Given that every character on The Simpsons is to one extent or another a broadly drawn stereotype, why is Apu uniquely problematic? It always seems to come down to "some kids used him as a way to tease Indian kids" (a white guy voicing him feels like something just thrown in for woke points), which is a weird argument to me as he's portrayed positively. There's a bit of a paradox regarding the accent, as if the character is supposed to be an immigrant he's going to need to have an accent or people are going to be very confused, yet it's impossible to deploy the accent in a way that no one is ever going to find funny and possibly tease people with similar accents about, something of a catch-22.

What's the solution here, Walrus? No accents? No immigrant characters? I'm not sure what the point of any of this is other than performative outrage for virtue points, as there's no satisfying solution for anyone.

I don’t know and I frankly don’t care. I haven’t watched The Problem of Apu.

Solution is probably just people having to be more aware of how their work will be received if they feature the only example of an X on TV. When that X is a very broad group like “Indian Americans”, there is a degree of responsibility.

As for Apu himself - I don’t agree that his character is portrayed entirely positively. That’s not a problem, of course - he shouldn’t have to be a perfect person, that would be unreasonable. But he does have a streak of ignoring food safety - the worst example is this one:


I’m not saying that because “the Simpsons spread the negative stereotype that Indian shopkeepers ignore food safety!” or anything like that, and having not watched the documentary or particularly followed any of the arguments I don’t know if this (or other character flaws like his adultery and hatred of his children) contributed to the issues those people said they experienced. I don’t remember them being brought up at school, where the joke was always about his accent.

Looping back round to what I said about “responsibility”, I figure if your accent is one that is widely derided then maybe you solve that by having it be more authentic. I don’t think there’s a magic bullet by any means. I’m mostly just :roll: at the idea this was all being pushed by “the left” or whatever having ideas about racial essentialism, rather than a bunch of Indian Americans saying that they personally have issues with it.



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13 Aug 2022, 6:22 pm

Well I grew up watching the Simpsons and it has never taught me any stereotypes about Indian people. I just saw Apu as the Indian convenient store owner and a very good character.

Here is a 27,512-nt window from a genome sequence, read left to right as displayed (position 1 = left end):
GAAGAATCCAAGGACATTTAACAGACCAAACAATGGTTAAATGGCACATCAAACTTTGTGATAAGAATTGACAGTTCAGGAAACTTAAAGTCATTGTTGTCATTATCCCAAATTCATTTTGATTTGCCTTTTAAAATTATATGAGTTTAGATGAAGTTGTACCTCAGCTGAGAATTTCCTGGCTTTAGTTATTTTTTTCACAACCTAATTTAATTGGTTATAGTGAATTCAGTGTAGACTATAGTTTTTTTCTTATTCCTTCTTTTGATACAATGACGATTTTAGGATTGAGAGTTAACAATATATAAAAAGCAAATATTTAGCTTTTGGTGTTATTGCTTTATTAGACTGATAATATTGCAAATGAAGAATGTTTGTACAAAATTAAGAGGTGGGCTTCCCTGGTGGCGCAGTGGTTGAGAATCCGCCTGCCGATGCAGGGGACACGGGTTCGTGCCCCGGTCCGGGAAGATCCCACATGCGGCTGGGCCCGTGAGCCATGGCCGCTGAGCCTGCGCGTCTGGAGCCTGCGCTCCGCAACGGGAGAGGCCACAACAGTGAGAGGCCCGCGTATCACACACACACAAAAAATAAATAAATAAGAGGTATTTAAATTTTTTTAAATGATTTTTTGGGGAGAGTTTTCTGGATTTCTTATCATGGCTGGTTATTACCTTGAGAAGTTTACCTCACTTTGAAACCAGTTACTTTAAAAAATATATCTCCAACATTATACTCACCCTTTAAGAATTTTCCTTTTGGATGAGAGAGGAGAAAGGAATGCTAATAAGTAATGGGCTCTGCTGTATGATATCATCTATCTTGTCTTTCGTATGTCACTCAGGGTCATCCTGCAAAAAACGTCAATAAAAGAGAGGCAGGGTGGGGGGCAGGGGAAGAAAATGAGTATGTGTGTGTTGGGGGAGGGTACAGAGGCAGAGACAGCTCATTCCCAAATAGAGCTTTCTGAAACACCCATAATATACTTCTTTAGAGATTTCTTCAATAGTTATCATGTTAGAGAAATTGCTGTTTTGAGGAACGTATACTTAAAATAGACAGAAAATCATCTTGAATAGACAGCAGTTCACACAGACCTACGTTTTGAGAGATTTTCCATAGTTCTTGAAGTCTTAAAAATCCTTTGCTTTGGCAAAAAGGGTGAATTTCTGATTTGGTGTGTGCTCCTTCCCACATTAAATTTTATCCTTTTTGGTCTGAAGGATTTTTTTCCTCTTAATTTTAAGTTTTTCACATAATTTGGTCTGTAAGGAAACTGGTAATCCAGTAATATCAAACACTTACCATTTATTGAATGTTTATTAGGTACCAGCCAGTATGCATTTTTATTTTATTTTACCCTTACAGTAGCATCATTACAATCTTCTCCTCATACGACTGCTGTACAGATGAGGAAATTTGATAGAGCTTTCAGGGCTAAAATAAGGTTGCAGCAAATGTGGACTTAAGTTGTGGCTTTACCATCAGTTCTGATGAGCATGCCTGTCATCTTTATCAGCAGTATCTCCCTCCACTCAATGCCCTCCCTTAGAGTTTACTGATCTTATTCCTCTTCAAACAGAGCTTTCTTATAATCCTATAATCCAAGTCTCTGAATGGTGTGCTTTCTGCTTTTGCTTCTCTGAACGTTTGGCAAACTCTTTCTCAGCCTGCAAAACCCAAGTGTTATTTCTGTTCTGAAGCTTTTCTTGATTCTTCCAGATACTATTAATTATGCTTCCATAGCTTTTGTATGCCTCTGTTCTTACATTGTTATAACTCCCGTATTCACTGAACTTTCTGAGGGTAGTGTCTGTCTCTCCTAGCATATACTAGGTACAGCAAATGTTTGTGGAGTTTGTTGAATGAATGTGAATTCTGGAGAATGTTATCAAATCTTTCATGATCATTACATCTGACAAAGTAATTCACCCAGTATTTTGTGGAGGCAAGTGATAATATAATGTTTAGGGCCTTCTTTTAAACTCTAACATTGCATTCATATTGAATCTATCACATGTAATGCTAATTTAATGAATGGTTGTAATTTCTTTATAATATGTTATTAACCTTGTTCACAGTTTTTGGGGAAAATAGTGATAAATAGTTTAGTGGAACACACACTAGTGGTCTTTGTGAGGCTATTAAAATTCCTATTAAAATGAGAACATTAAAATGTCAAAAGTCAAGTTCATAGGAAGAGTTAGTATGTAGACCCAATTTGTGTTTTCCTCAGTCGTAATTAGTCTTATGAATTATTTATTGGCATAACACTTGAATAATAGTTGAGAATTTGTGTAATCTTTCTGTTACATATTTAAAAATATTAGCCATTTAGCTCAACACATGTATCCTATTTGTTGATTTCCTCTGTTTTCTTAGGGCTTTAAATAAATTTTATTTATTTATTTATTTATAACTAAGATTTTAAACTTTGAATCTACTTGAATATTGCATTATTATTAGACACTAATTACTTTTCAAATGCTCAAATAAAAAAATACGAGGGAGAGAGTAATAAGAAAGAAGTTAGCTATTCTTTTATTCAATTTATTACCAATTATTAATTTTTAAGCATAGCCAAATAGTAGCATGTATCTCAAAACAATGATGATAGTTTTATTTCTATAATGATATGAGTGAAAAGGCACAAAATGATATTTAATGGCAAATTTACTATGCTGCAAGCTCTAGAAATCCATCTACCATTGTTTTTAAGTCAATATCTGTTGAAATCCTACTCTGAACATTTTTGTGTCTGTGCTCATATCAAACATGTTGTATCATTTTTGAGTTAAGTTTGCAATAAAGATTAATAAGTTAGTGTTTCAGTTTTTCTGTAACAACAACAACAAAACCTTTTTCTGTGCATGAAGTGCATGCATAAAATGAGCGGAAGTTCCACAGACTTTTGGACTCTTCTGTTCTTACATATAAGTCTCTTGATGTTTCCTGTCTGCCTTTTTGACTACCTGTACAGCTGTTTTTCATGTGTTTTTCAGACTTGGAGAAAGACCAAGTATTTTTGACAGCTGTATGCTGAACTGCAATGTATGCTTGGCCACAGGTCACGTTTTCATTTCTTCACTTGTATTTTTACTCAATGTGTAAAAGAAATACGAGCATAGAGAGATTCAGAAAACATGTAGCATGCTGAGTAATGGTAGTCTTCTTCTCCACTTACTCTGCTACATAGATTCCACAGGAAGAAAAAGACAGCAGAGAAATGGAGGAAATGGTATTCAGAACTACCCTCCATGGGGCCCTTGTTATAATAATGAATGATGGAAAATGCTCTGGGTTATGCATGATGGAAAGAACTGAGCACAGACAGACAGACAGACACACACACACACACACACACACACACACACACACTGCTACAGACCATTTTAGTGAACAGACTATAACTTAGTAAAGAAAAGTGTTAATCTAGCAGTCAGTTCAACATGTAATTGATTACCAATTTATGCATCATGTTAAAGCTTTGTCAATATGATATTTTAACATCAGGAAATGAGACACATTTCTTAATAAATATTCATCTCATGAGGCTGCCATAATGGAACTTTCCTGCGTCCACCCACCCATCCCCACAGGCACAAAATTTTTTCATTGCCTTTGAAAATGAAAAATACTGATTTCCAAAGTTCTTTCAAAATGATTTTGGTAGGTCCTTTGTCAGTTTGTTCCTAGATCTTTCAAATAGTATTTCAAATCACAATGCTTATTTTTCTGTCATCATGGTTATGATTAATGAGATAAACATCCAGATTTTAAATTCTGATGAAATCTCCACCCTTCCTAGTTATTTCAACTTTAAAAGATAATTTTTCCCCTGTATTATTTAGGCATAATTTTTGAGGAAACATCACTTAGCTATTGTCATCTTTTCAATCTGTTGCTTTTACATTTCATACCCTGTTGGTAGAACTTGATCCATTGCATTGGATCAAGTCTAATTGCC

But I don't judge people by the colour of their skin or what country they're from. I judge them by their personality and whether they're an as*hole or not.

But I suppose now that it is illegal to make any jokes or stereotypes about non-white people, there's still white people to make jokes and stereotypes about. Maybe they should put a snobby British person with no sense of humour and crooked teeth and an exaggerated cockney accent and never stops drinking tea in charge of the Kwik-E-Mart. That's not offensive or stereotypical, it'd be hilarious to every Simpsons fan of every race.


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13 Aug 2022, 6:45 pm

The_Walrus wrote:
Solution is probably just people having to be more aware of how their work will be received if they feature the only example of an X on TV. When that X is a very broad group like “Indian Americans”, there is a degree of responsibility.


Okay, but in 1989 when the show premiered that would have likely meant simply not having an Indian character at all, or having one so blandly portrayed that it dragged the show down with it.

The_Walrus wrote:
I don’t remember them being brought up at school, where the joke was always about his accent.


That seems to be the real crux of the issue here, the accent, and I really don't see a solution to that as people find accents funny, it's just human nature, as is kids teasing people who stick out.

The_Walrus wrote:
Looping back round to what I said about “responsibility”, I figure if your accent is one that is widely derided then maybe you solve that by having it be more authentic. I don’t think there’s a magic bullet by any means. I’m mostly just :roll: at the idea this was all being pushed by “the left” or whatever having ideas about racial essentialism, rather than a bunch of Indian Americans saying that they personally have issues with it.


I guess I just don't believe that a more "authentic" accent would have solved the issue here, people have been doing accents forever as comedy bits whether or not they have an accurate example to work from; to use a personal example, I'm known to hold forth about US political history from time to time, and when I "quote" presidents I always do their accents (with admittedly variable success, my Nixon is better than my Reagan), which always gets a laugh. Bill Clinton always has to be done with the sort of hangdog Elvis voice, Bush I with that Mr Rogers meets John Wayne thing, Obama as Dave Chappelle using his "white" voice, etc, it's not about trying to do a perfect impression but rather to convey a bit of their particular style, and I don't see why a generic Indian accent should be treated any differently.

As to why I'm pivoting to the broad left from a handful of aggrieved Indian Americans, that's because it's the left who has created this very fertile environment for that sort of complaint to be taken seriously, where as previously it could be safely ignored as a handful of grievance seekers and the overly sensitive. To further pivot to a different type of Indian, there was a similar dynamic regarding the perennial complaints about the Washington Redskins prior to their name change, where polling overwhelmingly indicated that most American Indians had no problem with the name if not outright positive feelings about it, but a handful of activists were consistently amplified by our media system to gin up a controversy and pressure the team, until they finally gave in. Yes, the complaint originally came from actual Indians, but the real power behind it came from the media selectively amplifying them.


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13 Aug 2022, 7:27 pm

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Okay, but in 1989 when the show premiered that would have likely meant simply not having an Indian character at all, or having one so blandly portrayed that it dragged the show down with it.


I agree. If the character was made to be extremely bland and unfunny then people would still be offended or complaining, because it would be a stereotype that all Indians are boring or worthless or something. You can't win. Everything's racist. What wouldn't be racist?